In Vivo Intracellular Oxygen Dynamics in Murine Brain Glioma and Immunotherapeutic Response of Cytotoxic T Cells Observed by Fluorine-19 Magnetic Resonance ImagingReportar como inadecuado




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Noninvasive biomarkers of anti-tumoral efficacy are of great importance to the development of therapeutic agents. Tumor oxygenation has been shown to be an important indicator of therapeutic response. We report the use of intracellular labeling of tumor cells with perfluorocarbon PFC molecules, combined with quantitative 19F spin-lattice relaxation rate R1 measurements, to assay tumor cell oxygen dynamics in situ. In a murine central nervous system CNS GL261 glioma model, we visualized the impact of Pmel-1 cytotoxic T cell immunotherapy, delivered intravenously, on intracellular tumor oxygen levels. GL261 glioma cells were labeled ex vivo with PFC and inoculated into the mouse striatum. The R1 of 19F labeled cells was measured using localized single-voxel magnetic resonance spectroscopy, and the absolute intracellular partial pressure of oxygen pO2 was ascertained. Three days after tumor implantation, mice were treated with 2×107 cytotoxic T cells intravenously. At day five, a transient spike in pO2 was observed indicating an influx of T cells into the CNS and putative tumor cell apoptosis. Immunohistochemistry and quantitative flow cytometry analysis confirmed that the pO2 was causally related to the T cells infiltration. Surprisingly, the pO2 spike was detected even though few ∼4×104 T cells actually ingress into the CNS and with minimal tumor shrinkage. These results indicate the high sensitivity of this approach and its utility as a non-invasive surrogate biomarker of anti-cancer immunotherapeutic response in preclinical models.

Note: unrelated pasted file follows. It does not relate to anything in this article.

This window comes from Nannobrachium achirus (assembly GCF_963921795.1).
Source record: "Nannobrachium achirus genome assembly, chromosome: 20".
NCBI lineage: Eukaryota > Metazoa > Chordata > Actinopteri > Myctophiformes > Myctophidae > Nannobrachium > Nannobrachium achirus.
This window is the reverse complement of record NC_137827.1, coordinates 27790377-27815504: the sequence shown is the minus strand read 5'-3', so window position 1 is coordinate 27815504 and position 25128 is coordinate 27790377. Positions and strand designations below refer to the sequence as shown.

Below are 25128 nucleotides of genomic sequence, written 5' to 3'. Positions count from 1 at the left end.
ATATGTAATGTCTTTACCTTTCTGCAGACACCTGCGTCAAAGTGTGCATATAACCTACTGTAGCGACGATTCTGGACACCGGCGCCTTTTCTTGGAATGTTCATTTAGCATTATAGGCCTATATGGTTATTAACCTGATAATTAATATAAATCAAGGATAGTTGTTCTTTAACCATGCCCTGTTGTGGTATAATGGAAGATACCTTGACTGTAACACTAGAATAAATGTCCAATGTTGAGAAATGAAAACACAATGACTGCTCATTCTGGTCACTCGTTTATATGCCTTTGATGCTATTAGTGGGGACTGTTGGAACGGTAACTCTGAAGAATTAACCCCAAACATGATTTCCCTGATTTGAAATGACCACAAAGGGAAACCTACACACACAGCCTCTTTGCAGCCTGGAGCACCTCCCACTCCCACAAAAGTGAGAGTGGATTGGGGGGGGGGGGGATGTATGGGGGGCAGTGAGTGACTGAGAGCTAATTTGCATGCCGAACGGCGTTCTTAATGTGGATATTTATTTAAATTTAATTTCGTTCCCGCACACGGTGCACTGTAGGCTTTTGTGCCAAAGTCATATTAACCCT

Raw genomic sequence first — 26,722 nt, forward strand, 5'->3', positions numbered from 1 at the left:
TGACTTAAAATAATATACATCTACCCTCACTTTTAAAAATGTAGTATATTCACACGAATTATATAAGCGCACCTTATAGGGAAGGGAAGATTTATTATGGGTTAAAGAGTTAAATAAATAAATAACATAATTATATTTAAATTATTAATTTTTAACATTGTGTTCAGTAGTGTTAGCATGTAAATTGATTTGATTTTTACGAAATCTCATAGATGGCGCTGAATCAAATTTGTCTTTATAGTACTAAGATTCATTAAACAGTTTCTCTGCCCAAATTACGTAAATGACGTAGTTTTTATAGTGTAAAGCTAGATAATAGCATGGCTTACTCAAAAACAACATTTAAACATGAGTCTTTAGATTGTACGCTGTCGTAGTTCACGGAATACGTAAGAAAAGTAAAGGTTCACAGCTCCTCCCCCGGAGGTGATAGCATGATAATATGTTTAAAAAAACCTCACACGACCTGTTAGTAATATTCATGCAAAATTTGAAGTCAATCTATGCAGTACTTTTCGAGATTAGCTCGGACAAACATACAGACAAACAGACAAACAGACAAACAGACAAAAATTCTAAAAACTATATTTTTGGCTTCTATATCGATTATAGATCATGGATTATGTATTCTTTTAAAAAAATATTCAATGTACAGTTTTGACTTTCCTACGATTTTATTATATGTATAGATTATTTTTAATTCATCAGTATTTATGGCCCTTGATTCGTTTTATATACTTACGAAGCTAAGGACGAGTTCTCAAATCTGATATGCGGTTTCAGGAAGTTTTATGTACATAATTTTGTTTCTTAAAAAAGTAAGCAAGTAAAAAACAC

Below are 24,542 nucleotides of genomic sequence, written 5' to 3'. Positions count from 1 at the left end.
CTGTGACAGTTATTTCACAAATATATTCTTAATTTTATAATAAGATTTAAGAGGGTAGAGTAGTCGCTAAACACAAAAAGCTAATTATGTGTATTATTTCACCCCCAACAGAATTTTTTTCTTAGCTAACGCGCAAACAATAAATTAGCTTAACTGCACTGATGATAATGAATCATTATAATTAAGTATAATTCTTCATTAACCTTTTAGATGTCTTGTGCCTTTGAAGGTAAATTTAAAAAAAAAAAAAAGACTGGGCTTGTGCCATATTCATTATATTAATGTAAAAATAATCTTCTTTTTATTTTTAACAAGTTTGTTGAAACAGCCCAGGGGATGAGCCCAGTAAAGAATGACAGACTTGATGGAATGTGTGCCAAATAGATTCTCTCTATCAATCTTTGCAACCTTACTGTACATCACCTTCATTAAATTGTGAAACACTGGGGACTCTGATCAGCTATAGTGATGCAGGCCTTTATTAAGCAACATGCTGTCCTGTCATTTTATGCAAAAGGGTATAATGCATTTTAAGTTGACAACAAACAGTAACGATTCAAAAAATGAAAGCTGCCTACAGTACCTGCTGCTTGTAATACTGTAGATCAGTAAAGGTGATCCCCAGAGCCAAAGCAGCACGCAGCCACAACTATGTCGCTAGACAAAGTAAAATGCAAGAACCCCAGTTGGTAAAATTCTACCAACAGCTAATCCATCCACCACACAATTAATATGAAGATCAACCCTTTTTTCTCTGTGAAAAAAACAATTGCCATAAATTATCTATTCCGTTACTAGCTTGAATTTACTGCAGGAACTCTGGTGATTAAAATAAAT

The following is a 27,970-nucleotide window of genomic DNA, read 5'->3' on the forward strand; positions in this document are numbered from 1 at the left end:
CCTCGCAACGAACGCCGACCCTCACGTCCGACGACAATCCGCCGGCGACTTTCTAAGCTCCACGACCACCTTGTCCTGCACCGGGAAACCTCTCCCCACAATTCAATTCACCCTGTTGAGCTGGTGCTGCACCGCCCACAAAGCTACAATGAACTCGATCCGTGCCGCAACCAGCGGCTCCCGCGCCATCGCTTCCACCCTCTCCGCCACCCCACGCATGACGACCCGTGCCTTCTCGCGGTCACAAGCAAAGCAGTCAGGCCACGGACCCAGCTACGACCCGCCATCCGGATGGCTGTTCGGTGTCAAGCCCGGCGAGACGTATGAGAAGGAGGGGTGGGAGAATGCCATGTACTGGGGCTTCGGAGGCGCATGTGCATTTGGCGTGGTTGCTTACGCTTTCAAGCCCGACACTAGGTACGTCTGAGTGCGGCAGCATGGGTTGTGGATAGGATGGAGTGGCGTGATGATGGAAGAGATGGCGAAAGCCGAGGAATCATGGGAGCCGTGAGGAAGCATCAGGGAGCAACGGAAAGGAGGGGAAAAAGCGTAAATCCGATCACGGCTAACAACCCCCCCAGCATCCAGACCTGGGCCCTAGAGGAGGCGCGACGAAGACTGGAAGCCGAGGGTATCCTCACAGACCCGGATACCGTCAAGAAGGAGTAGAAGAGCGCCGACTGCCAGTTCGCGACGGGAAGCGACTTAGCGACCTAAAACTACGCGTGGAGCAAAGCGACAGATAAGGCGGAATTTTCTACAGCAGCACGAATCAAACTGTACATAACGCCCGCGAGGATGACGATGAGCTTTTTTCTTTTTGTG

Autor: Jia Zhong, Masashi Sakaki, Hideho Okada, Eric T. Ahrens

Fuente: http://plos.srce.hr/



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